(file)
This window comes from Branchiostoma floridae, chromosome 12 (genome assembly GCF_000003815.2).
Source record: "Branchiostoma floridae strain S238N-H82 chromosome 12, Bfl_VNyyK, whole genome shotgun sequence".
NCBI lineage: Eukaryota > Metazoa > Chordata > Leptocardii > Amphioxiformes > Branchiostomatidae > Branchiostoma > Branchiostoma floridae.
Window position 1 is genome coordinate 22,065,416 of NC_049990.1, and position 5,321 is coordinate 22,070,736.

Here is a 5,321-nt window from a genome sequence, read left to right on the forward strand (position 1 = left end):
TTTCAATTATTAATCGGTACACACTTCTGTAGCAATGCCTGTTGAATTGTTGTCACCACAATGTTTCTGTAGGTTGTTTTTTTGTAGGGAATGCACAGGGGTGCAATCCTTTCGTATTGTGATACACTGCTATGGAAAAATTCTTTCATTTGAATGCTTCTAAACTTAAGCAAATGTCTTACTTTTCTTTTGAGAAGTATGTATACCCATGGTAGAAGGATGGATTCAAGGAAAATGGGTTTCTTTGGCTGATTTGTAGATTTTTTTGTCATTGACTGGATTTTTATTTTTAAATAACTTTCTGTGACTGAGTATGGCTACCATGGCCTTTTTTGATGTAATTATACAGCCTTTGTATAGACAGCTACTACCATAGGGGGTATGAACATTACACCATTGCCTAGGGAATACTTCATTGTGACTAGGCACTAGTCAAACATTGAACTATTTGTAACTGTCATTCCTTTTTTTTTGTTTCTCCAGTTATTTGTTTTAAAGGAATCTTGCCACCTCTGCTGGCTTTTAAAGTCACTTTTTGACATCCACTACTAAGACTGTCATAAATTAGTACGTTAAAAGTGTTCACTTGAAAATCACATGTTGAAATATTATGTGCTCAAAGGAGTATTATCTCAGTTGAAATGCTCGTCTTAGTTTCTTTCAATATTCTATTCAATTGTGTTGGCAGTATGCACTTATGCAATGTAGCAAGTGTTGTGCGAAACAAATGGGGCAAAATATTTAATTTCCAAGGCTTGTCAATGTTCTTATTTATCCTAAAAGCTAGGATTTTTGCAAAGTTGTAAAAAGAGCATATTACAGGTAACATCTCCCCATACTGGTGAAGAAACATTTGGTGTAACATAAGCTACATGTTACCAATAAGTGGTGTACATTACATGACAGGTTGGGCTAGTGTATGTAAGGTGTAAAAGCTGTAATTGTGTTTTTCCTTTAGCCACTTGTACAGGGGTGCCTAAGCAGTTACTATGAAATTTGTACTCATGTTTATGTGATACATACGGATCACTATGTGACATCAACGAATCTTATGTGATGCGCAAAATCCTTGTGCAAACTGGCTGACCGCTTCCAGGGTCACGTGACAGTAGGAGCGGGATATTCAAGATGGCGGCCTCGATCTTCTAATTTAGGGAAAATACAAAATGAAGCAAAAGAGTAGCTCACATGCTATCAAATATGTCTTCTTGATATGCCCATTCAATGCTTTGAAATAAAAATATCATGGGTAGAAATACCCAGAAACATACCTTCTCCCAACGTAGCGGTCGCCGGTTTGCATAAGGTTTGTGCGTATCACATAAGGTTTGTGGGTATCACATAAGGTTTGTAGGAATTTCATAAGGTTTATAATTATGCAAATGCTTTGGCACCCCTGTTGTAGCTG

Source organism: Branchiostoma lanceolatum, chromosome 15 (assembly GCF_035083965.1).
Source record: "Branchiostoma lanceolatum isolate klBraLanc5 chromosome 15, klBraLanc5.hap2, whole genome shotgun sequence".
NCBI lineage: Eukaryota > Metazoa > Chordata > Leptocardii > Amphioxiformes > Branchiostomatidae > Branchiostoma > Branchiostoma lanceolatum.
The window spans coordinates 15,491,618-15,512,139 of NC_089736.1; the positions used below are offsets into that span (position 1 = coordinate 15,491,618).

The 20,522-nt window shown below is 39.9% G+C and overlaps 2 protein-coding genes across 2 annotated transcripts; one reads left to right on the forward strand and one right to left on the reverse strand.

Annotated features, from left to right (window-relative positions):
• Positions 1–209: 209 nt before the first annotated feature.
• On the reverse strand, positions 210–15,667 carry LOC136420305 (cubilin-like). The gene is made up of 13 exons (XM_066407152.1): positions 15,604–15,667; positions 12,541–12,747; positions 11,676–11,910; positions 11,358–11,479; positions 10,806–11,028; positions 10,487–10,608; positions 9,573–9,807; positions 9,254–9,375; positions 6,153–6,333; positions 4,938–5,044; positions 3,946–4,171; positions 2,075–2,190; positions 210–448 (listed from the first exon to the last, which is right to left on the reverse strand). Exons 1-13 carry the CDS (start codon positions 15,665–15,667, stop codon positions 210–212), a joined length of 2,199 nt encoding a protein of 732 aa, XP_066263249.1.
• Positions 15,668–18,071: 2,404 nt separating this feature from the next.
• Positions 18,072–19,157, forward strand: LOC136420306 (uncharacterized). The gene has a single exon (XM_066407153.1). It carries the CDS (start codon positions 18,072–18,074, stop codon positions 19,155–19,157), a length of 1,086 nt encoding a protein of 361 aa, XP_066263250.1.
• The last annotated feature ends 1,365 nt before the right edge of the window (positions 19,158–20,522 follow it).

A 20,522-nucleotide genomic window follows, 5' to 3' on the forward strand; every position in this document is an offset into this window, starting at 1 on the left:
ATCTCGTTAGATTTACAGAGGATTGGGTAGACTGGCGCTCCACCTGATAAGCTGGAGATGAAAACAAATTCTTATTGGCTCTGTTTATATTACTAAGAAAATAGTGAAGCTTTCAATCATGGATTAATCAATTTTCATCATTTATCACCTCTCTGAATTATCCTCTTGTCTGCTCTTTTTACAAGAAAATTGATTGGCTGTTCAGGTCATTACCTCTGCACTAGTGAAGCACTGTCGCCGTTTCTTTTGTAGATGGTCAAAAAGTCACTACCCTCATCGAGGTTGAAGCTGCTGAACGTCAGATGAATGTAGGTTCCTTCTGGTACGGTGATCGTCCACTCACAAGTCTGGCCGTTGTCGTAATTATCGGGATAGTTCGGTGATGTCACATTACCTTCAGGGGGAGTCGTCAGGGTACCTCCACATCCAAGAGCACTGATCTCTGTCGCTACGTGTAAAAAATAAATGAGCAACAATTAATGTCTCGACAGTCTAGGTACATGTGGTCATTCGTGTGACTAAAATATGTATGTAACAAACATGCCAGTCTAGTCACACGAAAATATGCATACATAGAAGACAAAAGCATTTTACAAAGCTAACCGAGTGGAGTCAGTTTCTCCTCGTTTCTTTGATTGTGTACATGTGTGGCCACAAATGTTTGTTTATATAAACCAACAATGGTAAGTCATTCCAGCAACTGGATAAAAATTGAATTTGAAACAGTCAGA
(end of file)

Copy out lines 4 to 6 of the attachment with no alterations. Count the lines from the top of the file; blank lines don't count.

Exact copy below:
Window position 1 is genome coordinate 22,065,416 of NC_049990.1, and position 5,321 is coordinate 22,070,736.

Here is a 5,321-nt window from a genome sequence, read left to right on the forward strand (position 1 = left end):
TTTCAATTATTAATCGGTACACACTTCTGTAGCAATGCCTGTTGAATTGTTGTCACCACAATGTTTCTGTAGGTTGTTTTTTTGTAGGGAATGCACAGGGGTGCAATCCTTTCGTATTGTGATACACTGCTATGGAAAAATTCTTTCATTTGAATGCTTCTAAACTTAAGCAAATGTCTTACTTTTCTTTTGAGAAGTATGTATACCCATGGTAGAAGGATGGATTCAAGGAAAATGGGTTTCTTTGGCTGATTTGTAGATTTTTTTGTCATTGACTGGATTTTTATTTTTAAATAACTTTCTGTGACTGAGTATGGCTACCATGGCCTTTTTTGATGTAATTATACAGCCTTTGTATAGACAGCTACTACCATAGGGGGTATGAACATTACACCATTGCCTAGGGAATACTTCATTGTGACTAGGCACTAGTCAAACATTGAACTATTTGTAACTGTCATTCCTTTTTTTTTGTTTCTCCAGTTATTTGTTTTAAAGGAATCTTGCCACCTCTGCTGGCTTTTAAAGTCACTTTTTGACATCCACTACTAAGACTGTCATAAATTAGTACGTTAAAAGTGTTCACTTGAAAATCACATGTTGAAATATTATGTGCTCAAAGGAGTATTATCTCAGTTGAAATGCTCGTCTTAGTTTCTTTCAATATTCTATTCAATTGTGTTGGCAGTATGCACTTATGCAATGTAGCAAGTGTTGTGCGAAACAAATGGGGCAAAATATTTAATTTCCAAGGCTTGTCAATGTTCTTATTTATCCTAAAAGCTAGGATTTTTGCAAAGTTGTAAAAAGAGCATATTACAGGTAACATCTCCCCATACTGGTGAAGAAACATTTGGTGTAACATAAGCTACATGTTACCAATAAGTGGTGTACATTACATGACAGGTTGGGCTAGTGTATGTAAGGTGTAAAAGCTGTAATTGTGTTTTTCCTTTAGCCACTTGTACAGGGGTGCCTAAGCAGTTACTATGAAATTTGTACTCATGTTTATGTGATACATACGGATCACTATGTGACATCAACGAATCTTATGTGATGCGCAAAATCCTTGTGCAAACTGGCTGACCGCTTCCAGGGTCACGTGACAGTAGGAGCGGGATATTCAAGATGGCGGCCTCGATCTTCTAATTTAGGGAAAATACAAAATGAAGCAAAAGAGTAGCTCACATGCTATCAAATATGTCTTCTTGATATGCCCATTCAATGCTTTGAAATAAAAATATCATGGGTAGAAATACCCAGAAACATACCTTCTCCCAACGTAGCGGTCGCCGGTTTGCATAAGGTTTGTGCGTATCACATAAGGTTTGTGGGTATCACATAAGGTTTGTAGGAATTTCATAAGGTTTATAATTATGCAAATGCTTTGGCACCCCTGTTGTAGCTG